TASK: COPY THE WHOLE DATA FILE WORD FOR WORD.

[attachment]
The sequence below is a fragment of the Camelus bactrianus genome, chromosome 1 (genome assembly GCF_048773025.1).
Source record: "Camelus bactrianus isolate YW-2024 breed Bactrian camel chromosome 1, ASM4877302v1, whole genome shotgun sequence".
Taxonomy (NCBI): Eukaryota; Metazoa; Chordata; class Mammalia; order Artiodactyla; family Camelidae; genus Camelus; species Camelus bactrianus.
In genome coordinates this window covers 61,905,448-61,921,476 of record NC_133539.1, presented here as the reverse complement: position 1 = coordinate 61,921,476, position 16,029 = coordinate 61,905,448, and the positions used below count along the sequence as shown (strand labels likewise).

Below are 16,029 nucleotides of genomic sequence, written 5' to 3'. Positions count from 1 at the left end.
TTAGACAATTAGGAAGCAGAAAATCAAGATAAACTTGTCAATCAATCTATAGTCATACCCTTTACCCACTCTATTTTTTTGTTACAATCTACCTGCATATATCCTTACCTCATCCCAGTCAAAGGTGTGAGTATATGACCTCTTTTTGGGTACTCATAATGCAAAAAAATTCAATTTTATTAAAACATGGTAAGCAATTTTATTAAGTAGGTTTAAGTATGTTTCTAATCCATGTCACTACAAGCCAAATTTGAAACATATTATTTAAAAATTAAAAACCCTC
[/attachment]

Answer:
The sequence below is a fragment of the Camelus bactrianus genome, chromosome 1 (genome assembly GCF_048773025.1).
Source record: "Camelus bactrianus isolate YW-2024 breed Bactrian camel chromosome 1, ASM4877302v1, whole genome shotgun sequence".
Taxonomy (NCBI): Eukaryota; Metazoa; Chordata; class Mammalia; order Artiodactyla; family Camelidae; genus Camelus; species Camelus bactrianus.
In genome coordinates this window covers 61,905,448-61,921,476 of record NC_133539.1, presented here as the reverse complement: position 1 = coordinate 61,921,476, position 16,029 = coordinate 61,905,448, and the positions used below count along the sequence as shown (strand labels likewise).

Below are 16,029 nucleotides of genomic sequence, written 5' to 3'. Positions count from 1 at the left end.
TTAGACAATTAGGAAGCAGAAAATCAAGATAAACTTGTCAATCAATCTATAGTCATACCCTTTACCCACTCTATTTTTTTGTTACAATCTACCTGCATATATCCTTACCTCATCCCAGTCAAAGGTGTGAGTATATGACCTCTTTTTGGGTACTCATAATGCAAAAAAATTCAATTTTATTAAAACATGGTAAGCAATTTTATTAAGTAGGTTTAAGTATGTTTCTAATCCATGTCACTACAAGCCAAATTTGAAACATATTATTTAAAAATTAAAAACCCTC